Meditations and discoveries on cleaning one’s desk
If you’re a grad student who has wondered if your ecology Ph.D. will be useful outside of academia, check out these lessons learned after a summer in Washington, D.C.! Ecologists interested in the types of science policy opportunities for our field will want to check out these lessons as well.
Challenging the extractive paradigm in field work: suggestions from a case study in community engagement
The paradigm in fieldwork of travelling to remote locations, extracting data, and leaving to publish findings without engaging with local communities – particularly Indigenous ones – must be challenged. As students on a long term research project, we distributed a survey to better understand what local people wanted from us. Community engagement needs to be more than purely research-focused initiatives, and engagement with Indigenous peoples can require specific and separate efforts.
“How I Work” is a interview series that demonstrates there are many ways to be successful in academia and students, post-docs, and professors need to find the approach that is best for them. This is the second installment in the series.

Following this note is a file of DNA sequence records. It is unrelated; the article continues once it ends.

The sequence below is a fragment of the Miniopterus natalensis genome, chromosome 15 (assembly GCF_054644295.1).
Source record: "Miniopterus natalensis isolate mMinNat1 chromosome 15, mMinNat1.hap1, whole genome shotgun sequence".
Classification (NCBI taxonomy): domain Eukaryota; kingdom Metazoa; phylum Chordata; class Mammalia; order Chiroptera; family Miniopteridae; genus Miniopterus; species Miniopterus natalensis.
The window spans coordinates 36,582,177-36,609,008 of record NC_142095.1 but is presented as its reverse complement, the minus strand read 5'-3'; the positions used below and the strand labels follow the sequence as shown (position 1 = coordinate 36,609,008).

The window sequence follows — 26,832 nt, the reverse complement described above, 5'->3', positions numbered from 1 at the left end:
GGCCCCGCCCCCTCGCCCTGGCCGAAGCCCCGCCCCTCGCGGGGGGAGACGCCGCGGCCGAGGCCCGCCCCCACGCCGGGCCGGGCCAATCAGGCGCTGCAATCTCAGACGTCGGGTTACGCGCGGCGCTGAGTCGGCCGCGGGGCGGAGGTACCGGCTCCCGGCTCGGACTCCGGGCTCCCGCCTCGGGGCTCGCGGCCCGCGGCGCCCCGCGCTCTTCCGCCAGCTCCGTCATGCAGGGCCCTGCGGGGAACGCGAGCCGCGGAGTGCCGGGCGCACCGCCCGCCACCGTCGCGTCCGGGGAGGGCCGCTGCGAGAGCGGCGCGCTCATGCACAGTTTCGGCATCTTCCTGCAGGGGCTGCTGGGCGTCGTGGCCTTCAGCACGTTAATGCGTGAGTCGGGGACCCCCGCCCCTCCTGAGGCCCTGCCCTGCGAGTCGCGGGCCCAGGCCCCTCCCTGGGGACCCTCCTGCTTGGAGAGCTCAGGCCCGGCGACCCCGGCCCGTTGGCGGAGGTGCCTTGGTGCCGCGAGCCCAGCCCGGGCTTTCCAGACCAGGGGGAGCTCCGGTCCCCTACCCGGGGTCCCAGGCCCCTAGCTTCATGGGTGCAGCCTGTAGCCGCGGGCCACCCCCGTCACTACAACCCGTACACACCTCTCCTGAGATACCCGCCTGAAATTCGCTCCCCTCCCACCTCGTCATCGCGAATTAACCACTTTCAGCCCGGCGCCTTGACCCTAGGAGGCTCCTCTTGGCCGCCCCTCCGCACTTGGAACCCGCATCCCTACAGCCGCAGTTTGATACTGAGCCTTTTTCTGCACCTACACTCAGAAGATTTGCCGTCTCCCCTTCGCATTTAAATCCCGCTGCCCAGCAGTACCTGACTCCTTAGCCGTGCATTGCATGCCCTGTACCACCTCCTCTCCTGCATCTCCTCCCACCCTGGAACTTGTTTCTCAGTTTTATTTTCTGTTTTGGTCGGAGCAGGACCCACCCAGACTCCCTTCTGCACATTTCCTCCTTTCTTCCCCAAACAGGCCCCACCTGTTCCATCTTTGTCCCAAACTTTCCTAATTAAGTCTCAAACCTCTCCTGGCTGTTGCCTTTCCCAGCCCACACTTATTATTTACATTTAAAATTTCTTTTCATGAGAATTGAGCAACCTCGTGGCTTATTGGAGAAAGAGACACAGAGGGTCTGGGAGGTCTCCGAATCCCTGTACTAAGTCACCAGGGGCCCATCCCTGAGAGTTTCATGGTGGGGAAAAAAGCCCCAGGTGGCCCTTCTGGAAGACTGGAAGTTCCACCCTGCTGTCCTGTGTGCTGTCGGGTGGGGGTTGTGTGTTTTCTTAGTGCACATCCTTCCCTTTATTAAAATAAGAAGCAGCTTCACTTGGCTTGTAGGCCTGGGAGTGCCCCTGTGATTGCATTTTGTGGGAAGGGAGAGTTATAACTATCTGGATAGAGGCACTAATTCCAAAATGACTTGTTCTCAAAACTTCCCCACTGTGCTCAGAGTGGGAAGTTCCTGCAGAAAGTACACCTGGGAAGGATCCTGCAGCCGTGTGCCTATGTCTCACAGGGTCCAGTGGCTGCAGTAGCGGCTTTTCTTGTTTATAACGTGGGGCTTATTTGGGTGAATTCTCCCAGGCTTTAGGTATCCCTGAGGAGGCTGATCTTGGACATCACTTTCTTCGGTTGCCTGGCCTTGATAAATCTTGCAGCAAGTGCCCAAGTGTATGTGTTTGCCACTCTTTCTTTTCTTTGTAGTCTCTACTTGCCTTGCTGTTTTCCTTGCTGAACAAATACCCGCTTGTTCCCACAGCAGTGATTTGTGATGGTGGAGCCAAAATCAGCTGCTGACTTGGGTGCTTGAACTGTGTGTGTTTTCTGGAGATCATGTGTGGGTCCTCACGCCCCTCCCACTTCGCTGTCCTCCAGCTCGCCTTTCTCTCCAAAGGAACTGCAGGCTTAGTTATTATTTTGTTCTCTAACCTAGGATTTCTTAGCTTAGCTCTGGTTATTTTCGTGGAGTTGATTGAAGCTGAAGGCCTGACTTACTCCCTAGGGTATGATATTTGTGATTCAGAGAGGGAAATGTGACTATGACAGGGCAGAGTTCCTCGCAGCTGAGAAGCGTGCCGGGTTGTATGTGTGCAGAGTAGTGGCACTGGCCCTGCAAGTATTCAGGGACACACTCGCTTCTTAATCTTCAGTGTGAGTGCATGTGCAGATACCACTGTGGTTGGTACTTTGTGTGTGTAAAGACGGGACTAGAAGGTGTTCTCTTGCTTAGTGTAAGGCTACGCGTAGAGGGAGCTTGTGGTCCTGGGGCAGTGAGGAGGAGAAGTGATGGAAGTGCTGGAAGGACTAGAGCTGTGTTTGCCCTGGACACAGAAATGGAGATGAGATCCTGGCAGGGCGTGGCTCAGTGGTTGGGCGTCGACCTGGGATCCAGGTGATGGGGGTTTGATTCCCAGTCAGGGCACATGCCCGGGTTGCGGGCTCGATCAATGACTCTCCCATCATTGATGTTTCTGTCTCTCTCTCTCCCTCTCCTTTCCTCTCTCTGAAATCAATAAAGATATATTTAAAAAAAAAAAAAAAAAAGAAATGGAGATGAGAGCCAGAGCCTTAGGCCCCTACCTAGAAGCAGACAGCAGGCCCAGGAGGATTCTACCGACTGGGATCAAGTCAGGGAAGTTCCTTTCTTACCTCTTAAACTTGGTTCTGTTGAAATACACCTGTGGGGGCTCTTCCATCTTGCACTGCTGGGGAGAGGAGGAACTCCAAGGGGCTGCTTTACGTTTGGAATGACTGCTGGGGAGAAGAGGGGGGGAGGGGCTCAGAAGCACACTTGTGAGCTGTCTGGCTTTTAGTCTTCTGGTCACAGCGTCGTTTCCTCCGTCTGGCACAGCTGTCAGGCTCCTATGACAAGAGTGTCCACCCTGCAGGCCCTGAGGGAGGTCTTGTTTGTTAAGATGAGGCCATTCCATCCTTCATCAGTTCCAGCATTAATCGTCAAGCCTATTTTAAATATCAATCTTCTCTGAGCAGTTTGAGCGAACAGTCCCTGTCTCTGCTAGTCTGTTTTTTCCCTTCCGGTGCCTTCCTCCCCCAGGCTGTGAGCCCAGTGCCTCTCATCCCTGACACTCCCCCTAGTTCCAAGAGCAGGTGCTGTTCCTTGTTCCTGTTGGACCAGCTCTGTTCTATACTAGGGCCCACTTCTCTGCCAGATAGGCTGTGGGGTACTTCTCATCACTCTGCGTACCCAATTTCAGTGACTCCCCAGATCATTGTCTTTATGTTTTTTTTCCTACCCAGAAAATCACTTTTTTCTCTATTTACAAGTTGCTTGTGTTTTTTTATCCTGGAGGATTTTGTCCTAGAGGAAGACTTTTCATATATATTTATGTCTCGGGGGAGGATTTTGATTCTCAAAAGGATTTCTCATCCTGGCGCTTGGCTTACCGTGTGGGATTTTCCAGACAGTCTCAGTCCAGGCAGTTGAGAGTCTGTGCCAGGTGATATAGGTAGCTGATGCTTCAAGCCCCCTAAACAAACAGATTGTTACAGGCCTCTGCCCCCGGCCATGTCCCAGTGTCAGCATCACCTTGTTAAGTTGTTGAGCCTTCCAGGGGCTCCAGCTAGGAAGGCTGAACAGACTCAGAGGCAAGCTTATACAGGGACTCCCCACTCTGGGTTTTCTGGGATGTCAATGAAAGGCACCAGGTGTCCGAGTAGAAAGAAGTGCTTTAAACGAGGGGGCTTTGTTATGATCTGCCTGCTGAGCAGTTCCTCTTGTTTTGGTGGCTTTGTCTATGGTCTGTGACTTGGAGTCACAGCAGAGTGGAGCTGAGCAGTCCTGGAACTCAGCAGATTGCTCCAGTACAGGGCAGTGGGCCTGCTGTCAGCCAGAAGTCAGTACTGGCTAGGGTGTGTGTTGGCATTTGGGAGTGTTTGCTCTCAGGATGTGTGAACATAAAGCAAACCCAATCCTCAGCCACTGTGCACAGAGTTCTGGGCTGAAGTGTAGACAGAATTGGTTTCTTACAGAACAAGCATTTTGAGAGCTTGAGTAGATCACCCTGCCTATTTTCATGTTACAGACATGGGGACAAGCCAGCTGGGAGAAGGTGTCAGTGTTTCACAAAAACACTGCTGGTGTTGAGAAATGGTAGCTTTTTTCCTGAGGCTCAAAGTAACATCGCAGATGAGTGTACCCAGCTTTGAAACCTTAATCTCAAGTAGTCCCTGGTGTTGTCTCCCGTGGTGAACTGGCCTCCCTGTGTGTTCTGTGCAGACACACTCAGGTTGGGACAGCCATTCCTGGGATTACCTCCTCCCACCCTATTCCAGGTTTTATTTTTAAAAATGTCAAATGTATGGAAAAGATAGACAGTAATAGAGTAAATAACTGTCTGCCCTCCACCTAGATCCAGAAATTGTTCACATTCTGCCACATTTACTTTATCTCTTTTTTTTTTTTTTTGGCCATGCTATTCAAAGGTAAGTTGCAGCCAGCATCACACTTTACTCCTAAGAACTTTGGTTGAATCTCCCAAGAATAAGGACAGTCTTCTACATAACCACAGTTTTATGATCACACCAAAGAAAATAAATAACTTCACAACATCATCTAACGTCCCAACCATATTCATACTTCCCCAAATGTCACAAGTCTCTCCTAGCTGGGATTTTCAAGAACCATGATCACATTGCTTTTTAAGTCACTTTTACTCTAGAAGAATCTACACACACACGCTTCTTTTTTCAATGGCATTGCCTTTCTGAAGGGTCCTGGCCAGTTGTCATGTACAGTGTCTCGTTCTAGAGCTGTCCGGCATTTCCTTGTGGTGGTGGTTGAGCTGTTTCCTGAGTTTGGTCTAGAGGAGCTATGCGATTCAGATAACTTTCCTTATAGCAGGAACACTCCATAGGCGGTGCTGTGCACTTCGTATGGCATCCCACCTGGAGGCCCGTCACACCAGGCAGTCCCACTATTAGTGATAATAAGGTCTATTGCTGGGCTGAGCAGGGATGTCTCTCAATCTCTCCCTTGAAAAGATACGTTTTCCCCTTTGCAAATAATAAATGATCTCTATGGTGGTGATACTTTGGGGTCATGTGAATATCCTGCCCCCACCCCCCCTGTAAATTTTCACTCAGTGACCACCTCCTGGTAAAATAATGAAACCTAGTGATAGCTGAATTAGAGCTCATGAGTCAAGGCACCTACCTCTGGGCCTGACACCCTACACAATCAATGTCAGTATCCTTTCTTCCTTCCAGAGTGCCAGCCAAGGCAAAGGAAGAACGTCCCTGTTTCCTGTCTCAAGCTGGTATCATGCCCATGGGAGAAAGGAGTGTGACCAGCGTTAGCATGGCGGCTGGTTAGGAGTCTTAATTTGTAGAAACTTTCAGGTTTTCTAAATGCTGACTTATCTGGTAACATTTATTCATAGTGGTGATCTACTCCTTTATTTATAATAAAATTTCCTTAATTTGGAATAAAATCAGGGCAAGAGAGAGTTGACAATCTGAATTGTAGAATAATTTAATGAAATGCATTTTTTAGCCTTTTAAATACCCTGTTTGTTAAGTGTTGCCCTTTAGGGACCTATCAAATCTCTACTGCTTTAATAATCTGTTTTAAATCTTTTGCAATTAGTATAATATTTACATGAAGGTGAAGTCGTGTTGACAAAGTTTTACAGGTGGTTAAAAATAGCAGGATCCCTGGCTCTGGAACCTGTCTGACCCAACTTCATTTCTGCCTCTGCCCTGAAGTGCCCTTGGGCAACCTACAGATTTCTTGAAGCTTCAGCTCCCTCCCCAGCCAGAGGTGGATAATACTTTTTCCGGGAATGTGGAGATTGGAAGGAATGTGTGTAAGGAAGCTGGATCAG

This is the inaugural post in a periodic series that details the late-night, midday, and early morning musings “Of a Graduate Student”.
What our team does when we aren’t doing fieldwork – happy in facilitating access to the land in a community camp-out.
The potential for scientific discovery is a frequent justification for biodiversity conservation. Yet we rarely acknowledge the species, conservation initiatives, and human communities that make our discoveries possible. I argue that biologists should make these links explicit in papers and other communications, and donate money or time to compensate species and human communities for their roles in discovery.